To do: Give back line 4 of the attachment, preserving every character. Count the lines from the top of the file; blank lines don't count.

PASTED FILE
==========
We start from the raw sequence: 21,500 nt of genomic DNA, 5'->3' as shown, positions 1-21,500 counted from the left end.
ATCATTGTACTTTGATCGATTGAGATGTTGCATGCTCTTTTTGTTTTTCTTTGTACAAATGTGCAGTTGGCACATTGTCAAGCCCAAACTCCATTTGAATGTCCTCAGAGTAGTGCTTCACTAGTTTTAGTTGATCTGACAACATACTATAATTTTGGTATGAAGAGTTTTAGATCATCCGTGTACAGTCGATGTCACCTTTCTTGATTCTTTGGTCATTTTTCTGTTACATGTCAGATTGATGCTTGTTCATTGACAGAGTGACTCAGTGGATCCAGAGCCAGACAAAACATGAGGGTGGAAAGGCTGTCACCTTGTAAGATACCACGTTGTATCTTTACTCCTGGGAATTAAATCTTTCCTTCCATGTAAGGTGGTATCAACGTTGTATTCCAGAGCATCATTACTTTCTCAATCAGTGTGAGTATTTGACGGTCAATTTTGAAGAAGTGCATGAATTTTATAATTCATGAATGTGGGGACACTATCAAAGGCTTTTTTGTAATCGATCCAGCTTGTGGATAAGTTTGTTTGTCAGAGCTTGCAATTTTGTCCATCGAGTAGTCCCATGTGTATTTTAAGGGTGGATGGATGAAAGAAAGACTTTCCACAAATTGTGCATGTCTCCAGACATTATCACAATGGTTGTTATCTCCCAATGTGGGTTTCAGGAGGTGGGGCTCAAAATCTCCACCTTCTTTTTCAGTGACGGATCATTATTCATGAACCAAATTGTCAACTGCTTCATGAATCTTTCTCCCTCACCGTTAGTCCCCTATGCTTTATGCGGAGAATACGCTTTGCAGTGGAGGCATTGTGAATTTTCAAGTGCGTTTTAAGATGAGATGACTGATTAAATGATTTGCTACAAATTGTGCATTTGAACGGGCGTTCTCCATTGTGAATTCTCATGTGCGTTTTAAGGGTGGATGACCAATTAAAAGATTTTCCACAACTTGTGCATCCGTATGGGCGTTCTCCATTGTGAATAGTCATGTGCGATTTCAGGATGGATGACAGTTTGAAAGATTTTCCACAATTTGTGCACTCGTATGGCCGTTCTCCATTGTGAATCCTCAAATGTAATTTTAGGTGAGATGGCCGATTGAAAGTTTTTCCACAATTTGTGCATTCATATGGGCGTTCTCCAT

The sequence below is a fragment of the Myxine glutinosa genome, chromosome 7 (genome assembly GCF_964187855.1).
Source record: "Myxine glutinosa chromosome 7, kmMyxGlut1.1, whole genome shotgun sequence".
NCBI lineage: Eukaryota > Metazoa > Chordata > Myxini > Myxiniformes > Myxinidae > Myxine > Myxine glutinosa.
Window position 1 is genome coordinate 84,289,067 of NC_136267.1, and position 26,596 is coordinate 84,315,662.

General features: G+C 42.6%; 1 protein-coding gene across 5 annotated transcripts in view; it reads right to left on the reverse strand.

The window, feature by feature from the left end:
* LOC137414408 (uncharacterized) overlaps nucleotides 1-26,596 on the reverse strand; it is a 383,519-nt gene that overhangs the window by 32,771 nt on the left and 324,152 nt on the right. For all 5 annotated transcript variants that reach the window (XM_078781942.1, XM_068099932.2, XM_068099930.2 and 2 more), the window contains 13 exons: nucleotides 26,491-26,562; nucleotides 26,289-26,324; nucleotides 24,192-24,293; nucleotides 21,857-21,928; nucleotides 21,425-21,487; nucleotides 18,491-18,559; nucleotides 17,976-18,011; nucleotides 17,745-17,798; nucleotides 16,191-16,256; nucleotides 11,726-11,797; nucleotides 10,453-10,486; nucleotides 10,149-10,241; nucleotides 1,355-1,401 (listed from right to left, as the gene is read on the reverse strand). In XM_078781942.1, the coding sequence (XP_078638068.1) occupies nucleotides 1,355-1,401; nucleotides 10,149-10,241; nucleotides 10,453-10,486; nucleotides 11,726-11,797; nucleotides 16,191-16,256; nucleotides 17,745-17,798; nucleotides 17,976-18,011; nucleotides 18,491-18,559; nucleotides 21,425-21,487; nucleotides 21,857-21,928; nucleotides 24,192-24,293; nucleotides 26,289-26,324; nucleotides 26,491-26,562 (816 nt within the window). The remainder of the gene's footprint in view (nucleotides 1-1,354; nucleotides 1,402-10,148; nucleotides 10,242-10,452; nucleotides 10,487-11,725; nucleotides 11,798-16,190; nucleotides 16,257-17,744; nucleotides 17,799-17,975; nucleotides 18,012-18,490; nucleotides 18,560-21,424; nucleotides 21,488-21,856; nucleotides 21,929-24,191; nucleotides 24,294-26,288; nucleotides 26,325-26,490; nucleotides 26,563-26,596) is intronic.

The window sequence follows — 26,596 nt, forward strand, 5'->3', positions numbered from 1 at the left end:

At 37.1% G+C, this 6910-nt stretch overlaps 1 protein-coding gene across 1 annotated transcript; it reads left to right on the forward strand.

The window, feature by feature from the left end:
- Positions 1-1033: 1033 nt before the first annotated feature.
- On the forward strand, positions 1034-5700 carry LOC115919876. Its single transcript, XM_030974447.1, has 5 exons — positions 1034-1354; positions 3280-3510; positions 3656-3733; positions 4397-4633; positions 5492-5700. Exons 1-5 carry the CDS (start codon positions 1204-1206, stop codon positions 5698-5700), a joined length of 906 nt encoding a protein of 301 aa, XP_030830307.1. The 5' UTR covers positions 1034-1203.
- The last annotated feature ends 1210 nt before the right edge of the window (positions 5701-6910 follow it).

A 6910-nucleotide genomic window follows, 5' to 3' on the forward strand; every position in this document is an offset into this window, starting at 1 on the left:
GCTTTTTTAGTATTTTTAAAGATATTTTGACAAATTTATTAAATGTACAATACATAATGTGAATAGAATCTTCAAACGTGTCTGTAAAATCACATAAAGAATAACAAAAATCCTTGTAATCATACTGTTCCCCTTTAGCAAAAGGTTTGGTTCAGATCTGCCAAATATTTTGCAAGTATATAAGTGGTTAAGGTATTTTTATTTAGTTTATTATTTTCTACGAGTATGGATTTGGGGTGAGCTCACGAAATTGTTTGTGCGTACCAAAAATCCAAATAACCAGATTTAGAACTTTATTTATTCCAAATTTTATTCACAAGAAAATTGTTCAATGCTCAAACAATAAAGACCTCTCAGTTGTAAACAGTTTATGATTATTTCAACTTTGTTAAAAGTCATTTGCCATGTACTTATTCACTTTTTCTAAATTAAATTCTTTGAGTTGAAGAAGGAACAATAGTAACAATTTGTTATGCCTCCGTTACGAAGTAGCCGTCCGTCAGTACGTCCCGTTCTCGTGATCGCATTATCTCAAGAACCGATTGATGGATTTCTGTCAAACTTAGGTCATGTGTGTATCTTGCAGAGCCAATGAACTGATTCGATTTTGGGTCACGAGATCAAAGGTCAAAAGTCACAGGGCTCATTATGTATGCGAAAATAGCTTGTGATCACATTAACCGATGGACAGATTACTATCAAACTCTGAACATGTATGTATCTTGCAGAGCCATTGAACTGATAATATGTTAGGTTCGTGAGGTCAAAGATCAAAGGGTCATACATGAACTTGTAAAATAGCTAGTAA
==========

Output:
Source record: "Myxine glutinosa chromosome 7, kmMyxGlut1.1, whole genome shotgun sequence".